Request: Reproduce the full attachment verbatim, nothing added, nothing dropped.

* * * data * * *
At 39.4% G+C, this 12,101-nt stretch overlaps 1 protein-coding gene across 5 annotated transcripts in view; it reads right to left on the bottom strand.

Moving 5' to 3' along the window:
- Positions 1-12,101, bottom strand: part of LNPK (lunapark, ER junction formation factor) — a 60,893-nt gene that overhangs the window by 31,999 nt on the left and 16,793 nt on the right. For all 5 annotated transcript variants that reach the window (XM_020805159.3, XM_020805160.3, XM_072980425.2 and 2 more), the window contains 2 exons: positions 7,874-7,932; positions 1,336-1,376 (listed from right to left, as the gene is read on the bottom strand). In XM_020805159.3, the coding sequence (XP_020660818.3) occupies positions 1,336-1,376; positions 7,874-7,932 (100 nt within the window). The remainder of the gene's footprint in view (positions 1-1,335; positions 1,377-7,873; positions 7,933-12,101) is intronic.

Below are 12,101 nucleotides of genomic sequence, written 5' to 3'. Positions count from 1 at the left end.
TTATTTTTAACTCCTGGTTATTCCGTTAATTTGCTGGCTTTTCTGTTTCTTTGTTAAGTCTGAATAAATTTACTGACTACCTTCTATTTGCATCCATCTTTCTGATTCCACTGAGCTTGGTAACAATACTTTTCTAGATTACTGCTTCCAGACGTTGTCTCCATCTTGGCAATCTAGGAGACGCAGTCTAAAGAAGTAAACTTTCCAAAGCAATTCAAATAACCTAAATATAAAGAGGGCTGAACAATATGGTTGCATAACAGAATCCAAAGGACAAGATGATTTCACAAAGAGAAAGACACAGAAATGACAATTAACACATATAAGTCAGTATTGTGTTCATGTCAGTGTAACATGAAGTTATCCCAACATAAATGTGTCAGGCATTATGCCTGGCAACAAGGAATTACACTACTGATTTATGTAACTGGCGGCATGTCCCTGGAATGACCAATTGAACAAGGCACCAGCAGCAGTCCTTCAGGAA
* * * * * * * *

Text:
At 39.4% G+C, this 12,101-nt stretch overlaps 1 protein-coding gene across 5 annotated transcripts in view; it reads right to left on the bottom strand.

Moving 5' to 3' along the window:
- Positions 1-12,101, bottom strand: part of LNPK (lunapark, ER junction formation factor) — a 60,893-nt gene that overhangs the window by 31,999 nt on the left and 16,793 nt on the right. For all 5 annotated transcript variants that reach the window (XM_020805159.3, XM_020805160.3, XM_072980425.2 and 2 more), the window contains 2 exons: positions 7,874-7,932; positions 1,336-1,376 (listed from right to left, as the gene is read on the bottom strand). In XM_020805159.3, the coding sequence (XP_020660818.3) occupies positions 1,336-1,376; positions 7,874-7,932 (100 nt within the window). The remainder of the gene's footprint in view (positions 1-1,335; positions 1,377-7,873; positions 7,933-12,101) is intronic.

Below are 12,101 nucleotides of genomic sequence, written 5' to 3'. Positions count from 1 at the left end.
TTATTTTTAACTCCTGGTTATTCCGTTAATTTGCTGGCTTTTCTGTTTCTTTGTTAAGTCTGAATAAATTTACTGACTACCTTCTATTTGCATCCATCTTTCTGATTCCACTGAGCTTGGTAACAATACTTTTCTAGATTACTGCTTCCAGACGTTGTCTCCATCTTGGCAATCTAGGAGACGCAGTCTAAAGAAGTAAACTTTCCAAAGCAATTCAAATAACCTAAATATAAAGAGGGCTGAACAATATGGTTGCATAACAGAATCCAAAGGACAAGATGATTTCACAAAGAGAAAGACACAGAAATGACAATTAACACATATAAGTCAGTATTGTGTTCATGTCAGTGTAACATGAAGTTATCCCAACATAAATGTGTCAGGCATTATGCCTGGCAACAAGGAATTACACTACTGATTTATGTAACTGGCGGCATGTCCCTGGAATGACCAATTGAACAAGGCACCAGCAGCAGTCCTTCAGGAA